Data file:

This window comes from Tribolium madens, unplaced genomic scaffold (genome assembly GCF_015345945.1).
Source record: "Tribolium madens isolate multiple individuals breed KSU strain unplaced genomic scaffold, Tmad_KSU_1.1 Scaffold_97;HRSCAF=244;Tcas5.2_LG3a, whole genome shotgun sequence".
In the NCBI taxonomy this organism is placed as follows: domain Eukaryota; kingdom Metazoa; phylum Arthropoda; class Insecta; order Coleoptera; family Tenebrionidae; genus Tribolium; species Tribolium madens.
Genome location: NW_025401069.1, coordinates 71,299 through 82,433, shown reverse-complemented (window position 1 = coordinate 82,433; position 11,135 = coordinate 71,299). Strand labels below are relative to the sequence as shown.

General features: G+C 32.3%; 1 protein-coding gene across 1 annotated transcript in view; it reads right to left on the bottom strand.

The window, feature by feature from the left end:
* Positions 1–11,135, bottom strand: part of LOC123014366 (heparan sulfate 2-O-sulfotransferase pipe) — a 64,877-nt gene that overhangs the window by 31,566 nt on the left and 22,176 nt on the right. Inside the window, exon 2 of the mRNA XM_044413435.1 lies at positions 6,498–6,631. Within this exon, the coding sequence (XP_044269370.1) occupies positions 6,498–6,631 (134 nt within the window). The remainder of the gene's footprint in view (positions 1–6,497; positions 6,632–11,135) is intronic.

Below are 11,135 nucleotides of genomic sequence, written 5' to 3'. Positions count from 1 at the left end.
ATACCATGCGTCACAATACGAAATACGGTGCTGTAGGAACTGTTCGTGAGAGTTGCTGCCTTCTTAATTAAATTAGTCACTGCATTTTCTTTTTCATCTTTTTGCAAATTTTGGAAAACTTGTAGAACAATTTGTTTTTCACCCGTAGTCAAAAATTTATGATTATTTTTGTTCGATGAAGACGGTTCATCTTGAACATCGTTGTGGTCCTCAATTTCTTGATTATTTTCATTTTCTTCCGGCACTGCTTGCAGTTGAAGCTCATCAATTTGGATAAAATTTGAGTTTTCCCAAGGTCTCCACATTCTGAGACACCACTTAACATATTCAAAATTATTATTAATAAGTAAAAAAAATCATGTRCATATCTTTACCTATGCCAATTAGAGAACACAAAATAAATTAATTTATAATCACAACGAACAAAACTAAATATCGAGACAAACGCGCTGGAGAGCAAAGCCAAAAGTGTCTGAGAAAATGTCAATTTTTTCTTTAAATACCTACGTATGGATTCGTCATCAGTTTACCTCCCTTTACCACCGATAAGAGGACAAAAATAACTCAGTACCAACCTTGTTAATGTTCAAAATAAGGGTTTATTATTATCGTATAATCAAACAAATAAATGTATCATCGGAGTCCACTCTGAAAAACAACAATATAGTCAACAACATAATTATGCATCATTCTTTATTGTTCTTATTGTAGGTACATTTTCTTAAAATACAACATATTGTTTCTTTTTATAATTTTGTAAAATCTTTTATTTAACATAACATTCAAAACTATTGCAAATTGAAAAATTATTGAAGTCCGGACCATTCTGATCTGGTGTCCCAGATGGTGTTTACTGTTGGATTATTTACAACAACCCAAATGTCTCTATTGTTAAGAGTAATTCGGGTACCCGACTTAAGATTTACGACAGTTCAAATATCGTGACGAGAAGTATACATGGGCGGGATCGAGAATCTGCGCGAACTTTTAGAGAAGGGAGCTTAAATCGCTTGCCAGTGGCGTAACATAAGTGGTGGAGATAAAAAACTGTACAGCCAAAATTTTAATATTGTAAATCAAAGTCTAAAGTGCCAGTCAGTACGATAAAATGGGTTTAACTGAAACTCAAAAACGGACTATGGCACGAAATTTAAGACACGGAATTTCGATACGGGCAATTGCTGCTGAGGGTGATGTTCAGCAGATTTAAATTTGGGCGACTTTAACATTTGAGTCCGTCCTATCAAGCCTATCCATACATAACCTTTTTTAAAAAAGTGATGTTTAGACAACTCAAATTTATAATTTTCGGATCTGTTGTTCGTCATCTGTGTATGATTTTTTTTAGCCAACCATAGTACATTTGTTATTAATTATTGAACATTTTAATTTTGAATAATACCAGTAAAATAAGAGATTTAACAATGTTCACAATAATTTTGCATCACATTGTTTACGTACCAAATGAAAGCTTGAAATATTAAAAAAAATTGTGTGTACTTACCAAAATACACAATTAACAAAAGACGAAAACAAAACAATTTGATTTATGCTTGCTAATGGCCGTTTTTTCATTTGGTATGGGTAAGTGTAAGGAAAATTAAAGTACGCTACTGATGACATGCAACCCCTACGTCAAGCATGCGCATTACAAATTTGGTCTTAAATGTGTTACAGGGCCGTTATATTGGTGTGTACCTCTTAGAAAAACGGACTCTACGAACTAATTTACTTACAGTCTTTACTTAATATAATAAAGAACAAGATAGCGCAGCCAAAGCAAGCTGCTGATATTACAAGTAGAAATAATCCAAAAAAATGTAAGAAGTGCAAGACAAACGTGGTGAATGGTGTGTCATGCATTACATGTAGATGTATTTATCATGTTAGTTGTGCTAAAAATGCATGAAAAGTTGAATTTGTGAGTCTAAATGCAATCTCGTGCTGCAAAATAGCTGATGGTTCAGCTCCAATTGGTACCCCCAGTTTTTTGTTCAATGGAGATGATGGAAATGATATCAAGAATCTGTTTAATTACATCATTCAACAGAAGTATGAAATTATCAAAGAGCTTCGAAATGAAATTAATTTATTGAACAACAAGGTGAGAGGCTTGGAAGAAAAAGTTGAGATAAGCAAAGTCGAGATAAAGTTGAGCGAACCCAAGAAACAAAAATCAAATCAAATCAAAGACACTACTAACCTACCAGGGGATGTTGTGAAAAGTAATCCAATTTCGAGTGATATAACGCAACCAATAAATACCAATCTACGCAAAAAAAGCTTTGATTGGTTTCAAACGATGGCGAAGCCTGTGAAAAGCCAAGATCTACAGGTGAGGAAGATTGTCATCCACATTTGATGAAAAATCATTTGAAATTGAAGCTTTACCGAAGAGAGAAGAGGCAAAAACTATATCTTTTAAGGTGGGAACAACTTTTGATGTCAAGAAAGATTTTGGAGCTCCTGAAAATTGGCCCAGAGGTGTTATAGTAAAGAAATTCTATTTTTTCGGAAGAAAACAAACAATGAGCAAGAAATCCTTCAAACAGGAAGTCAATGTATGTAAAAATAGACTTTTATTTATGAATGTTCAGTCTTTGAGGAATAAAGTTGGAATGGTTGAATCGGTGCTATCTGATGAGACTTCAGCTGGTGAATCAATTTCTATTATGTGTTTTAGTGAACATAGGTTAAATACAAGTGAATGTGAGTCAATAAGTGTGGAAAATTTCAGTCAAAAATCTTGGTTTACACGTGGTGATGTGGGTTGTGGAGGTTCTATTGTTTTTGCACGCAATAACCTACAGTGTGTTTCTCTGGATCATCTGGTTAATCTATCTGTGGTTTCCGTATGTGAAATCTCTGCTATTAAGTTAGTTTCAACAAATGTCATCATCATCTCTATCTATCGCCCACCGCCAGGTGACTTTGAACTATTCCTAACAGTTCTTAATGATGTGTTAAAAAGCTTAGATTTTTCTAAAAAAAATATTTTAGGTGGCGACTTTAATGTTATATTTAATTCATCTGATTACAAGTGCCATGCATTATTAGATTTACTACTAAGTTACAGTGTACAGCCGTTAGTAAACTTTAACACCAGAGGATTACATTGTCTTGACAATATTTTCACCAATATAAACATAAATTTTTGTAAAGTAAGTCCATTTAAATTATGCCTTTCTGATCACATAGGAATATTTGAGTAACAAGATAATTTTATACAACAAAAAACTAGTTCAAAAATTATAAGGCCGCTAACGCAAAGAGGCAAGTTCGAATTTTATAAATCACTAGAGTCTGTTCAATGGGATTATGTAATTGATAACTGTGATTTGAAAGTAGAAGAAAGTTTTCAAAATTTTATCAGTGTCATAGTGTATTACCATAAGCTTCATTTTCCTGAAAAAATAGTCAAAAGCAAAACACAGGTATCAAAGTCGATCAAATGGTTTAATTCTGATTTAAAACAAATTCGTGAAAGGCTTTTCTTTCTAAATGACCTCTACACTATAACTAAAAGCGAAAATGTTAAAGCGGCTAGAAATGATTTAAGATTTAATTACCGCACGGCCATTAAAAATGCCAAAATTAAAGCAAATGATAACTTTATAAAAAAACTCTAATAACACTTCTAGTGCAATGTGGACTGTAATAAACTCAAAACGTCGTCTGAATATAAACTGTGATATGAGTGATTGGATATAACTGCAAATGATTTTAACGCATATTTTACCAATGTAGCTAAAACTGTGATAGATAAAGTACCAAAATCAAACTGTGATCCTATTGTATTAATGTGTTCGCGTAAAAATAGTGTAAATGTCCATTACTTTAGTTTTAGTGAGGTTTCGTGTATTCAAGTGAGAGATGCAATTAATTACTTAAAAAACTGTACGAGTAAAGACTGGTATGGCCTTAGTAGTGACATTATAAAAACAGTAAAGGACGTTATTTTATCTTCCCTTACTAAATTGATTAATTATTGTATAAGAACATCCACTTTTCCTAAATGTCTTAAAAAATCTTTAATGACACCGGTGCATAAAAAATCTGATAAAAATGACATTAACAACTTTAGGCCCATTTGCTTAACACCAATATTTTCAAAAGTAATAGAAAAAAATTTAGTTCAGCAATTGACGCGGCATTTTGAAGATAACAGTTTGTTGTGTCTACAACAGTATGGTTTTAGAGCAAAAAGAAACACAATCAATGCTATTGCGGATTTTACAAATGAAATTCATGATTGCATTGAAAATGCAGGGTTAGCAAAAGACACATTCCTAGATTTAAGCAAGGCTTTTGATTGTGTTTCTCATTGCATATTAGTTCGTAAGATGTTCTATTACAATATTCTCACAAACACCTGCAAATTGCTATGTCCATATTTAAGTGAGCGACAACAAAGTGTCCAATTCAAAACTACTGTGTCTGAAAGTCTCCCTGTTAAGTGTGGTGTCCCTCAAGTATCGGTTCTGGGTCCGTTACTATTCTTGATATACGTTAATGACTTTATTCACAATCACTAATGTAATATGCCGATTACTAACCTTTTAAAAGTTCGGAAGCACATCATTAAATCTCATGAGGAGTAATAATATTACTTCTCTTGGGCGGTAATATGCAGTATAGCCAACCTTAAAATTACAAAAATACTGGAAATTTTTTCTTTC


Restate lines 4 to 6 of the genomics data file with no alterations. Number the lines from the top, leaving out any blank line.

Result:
Genome location: NW_025401069.1, coordinates 71,299 through 82,433, shown reverse-complemented (window position 1 = coordinate 82,433; position 11,135 = coordinate 71,299). Strand labels below are relative to the sequence as shown.

General features: G+C 32.3%; 1 protein-coding gene across 1 annotated transcript in view; it reads right to left on the bottom strand.

The window, feature by feature from the left end: